18 September was International Hide a Book Day, giving book lovers around the world the opportunity to unselfishly spread the joy of reading by hiding a book in a public spot. Naturally, I didn’t miss the opportunity to don my fairy wings for 24 hours.
I do believe in book fairies. I DO believe in book fairies, I DO!
Having trouble believing Book Fairies exist? Consider this:
- A logo is sure proof of existence, right?
- These Book Fairies are tech-savvy: they have a website. If you don’t believe me, click this link> I Believe in Book Fairies. Think about it: How could something unreal have a website with an About page, FAQs, and merch, for goodness sake?
- And they have regional Facebook pages, like this one in Australia.
- And if nothing else convinces you that Book Fairies are real, consider this indisputable fact: The Chief Fairy is a lady named Cordelia, which is the most fairy-like name imaginable. Cordelia.
Book Fairies are real—real people who share their love of reading by hiding books in public places for people to find, enjoy, and re-hide. No wings are necessary—just a willingness to part with a favourite book.
Spreading Reading Rainbows Everywhere
The Book Fairies helped Goodreads celebrate their tenth birthday this year. All around the world, bewinged book worms carefully selected and prepared a book to launch into the wilderness on Hide a Book Day. The Book Fairies HQ provided stickers so that when the unsuspecting citizen finds the book, they understand that they are meant to take it home, read it, and then pass it on.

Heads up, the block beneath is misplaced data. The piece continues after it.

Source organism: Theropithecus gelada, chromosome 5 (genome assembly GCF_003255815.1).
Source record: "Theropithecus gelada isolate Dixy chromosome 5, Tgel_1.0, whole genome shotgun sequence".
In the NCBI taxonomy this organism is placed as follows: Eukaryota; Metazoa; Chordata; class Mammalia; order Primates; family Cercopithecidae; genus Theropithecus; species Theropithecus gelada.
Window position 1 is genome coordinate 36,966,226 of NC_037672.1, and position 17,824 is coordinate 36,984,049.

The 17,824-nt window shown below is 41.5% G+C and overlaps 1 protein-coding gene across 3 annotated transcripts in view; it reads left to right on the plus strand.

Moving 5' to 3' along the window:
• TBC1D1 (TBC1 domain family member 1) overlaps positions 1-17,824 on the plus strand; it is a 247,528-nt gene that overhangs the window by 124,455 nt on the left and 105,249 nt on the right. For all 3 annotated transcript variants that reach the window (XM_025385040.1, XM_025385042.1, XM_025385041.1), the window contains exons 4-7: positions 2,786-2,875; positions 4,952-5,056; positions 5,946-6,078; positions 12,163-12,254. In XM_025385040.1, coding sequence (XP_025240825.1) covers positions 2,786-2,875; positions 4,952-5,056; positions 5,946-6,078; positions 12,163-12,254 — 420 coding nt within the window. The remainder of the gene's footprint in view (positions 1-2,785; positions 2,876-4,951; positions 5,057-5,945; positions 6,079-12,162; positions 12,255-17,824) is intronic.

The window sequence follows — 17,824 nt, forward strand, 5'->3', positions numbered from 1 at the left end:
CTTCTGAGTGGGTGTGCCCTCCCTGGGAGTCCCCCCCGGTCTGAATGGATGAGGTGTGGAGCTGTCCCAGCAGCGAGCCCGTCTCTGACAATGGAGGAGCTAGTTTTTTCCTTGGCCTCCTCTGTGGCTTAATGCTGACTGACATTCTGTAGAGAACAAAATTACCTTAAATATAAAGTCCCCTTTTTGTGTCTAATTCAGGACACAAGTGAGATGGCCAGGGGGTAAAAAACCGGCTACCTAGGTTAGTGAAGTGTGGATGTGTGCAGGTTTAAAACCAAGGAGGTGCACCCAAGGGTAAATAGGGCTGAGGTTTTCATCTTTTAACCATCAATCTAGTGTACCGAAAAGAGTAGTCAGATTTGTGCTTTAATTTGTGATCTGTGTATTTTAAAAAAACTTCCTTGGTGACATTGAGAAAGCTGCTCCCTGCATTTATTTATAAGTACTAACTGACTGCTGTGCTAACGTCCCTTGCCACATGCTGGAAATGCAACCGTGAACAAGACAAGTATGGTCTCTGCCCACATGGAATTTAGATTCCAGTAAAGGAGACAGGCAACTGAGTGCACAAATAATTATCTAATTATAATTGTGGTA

My First Book Fairy Release
After scouring my shelves, I selected The Ratcatcher’s Daughter by Pamela Rushby. I thought it would be fitting to pick an Aussie author and a book with local interest. The Ratcatcher’s Daughter is middle-grade historical fiction set in 1900 when the Black Death first came to Queensland. There were subsequent outbreaks of the bubonic plague for the next nine years and then again in 1921 and 1922.
Rushby relates the history through the story of fictional 13-year-old Issie McKelvie, whose dad is the local ratcatcher. She loathes rats and her dad’s pack of yappy dogs. But when dad gets sick, Issie has to step in and do the dirty work to save Brisbane from the vermin that are spreading disease and death.
The Ratcatcher’s Daughter received several awards, including the CBCA Notable Book 2015, Highly Commended in the Davitt Awards 2015, and being shortlisted for the Queensland Literary Awards 2014. Pam has published a slew of educational books and commercial fiction. She lives in Queensland and says she gets her best story ideas while swimming laps.
Although it was hard to part with my copy of the book, I was keen for others to read this fascinating slice of Queensland history. I penned a personal note to the finder, tucked it inside, and left the book among the magazines and lifestyle books in a beautiful tea house on the Sunshine Coast. Giving away my book made me happy!
Fairying All Year Long
You don’t have to wait until the next Hide a Book Day to join the book sharing revolution. Join the ranks of fairies, which includes Emma Watson. Visit The Book Fairies’ website, buy some stickers, and start sharing!
Would you consider being a Book Fairy for a day? I’d love to know which book you think is worth sharing, so leave a comment!
#HideABookDay #GoodreadsTurns10 #ibelieveinbookfairies #AustralianBookFairies